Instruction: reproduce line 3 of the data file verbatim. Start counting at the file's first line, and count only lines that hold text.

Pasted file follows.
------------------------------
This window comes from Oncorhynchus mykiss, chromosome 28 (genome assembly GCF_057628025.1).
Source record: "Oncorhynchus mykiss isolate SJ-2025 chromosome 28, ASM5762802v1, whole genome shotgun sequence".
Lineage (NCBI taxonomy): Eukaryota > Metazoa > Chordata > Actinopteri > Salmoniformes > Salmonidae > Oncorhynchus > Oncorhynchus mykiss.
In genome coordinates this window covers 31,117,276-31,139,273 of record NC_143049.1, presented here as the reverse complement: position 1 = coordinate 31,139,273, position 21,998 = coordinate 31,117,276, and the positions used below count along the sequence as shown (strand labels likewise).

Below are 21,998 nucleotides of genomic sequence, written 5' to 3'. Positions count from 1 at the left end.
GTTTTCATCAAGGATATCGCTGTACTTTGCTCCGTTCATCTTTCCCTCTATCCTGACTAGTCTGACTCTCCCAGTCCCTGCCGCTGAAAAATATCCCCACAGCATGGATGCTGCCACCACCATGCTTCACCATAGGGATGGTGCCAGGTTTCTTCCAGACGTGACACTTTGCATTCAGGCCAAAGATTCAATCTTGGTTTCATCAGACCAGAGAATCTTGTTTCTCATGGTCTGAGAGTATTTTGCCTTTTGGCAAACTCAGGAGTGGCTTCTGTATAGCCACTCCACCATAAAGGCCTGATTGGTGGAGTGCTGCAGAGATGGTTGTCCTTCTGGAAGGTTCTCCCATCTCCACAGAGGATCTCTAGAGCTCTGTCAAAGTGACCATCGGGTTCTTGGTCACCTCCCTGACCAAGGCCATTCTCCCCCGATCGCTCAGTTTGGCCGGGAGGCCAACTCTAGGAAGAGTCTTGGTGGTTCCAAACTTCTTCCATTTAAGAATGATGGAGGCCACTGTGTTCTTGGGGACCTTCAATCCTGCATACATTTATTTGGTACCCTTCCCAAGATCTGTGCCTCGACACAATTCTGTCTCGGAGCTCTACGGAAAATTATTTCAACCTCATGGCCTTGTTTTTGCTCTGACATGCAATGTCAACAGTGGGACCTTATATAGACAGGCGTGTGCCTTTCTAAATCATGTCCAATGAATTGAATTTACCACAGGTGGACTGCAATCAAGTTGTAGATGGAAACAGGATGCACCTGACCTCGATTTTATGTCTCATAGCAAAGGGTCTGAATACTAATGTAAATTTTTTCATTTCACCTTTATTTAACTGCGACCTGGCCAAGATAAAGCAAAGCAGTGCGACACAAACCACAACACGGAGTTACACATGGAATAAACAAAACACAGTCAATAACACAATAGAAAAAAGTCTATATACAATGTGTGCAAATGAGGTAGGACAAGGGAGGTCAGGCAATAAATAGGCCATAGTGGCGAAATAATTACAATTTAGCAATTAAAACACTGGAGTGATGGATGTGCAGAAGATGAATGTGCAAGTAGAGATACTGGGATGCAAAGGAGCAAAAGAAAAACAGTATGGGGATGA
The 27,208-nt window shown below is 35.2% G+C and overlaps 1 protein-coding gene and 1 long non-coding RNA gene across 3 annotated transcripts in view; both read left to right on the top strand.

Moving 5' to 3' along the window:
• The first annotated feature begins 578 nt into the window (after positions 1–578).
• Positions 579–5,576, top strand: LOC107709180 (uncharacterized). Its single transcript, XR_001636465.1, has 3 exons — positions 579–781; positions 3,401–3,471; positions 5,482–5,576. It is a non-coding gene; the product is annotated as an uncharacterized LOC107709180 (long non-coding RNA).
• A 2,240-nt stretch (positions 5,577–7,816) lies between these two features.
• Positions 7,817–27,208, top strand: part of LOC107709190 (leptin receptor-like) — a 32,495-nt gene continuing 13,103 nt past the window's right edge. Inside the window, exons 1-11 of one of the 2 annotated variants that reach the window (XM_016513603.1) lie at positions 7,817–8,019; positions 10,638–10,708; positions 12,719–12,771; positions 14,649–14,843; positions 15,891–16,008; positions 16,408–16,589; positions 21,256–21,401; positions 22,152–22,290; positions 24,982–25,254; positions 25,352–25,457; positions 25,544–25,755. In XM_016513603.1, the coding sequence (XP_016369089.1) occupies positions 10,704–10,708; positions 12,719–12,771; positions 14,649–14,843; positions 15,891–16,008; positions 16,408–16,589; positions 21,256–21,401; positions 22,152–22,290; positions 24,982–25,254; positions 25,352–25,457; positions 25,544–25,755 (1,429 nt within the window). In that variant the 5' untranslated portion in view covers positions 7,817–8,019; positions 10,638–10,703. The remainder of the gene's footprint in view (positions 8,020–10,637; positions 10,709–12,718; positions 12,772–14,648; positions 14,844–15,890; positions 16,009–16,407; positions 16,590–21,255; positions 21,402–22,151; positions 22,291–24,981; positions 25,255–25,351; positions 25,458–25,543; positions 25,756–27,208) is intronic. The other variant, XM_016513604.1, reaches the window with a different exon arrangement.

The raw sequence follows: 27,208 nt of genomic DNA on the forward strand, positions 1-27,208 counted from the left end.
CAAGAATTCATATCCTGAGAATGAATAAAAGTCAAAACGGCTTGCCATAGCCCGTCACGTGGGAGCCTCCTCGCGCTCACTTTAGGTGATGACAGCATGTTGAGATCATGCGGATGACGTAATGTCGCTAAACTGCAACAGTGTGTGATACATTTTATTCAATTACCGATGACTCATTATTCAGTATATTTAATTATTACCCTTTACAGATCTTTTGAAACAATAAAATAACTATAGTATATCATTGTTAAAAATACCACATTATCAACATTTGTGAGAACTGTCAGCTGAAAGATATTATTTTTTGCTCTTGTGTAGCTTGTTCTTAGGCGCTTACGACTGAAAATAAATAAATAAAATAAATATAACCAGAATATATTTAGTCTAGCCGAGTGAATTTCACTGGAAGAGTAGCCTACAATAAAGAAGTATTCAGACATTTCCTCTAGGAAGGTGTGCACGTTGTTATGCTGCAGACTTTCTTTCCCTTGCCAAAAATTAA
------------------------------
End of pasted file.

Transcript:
Lineage (NCBI taxonomy): Eukaryota > Metazoa > Chordata > Actinopteri > Salmoniformes > Salmonidae > Oncorhynchus > Oncorhynchus mykiss.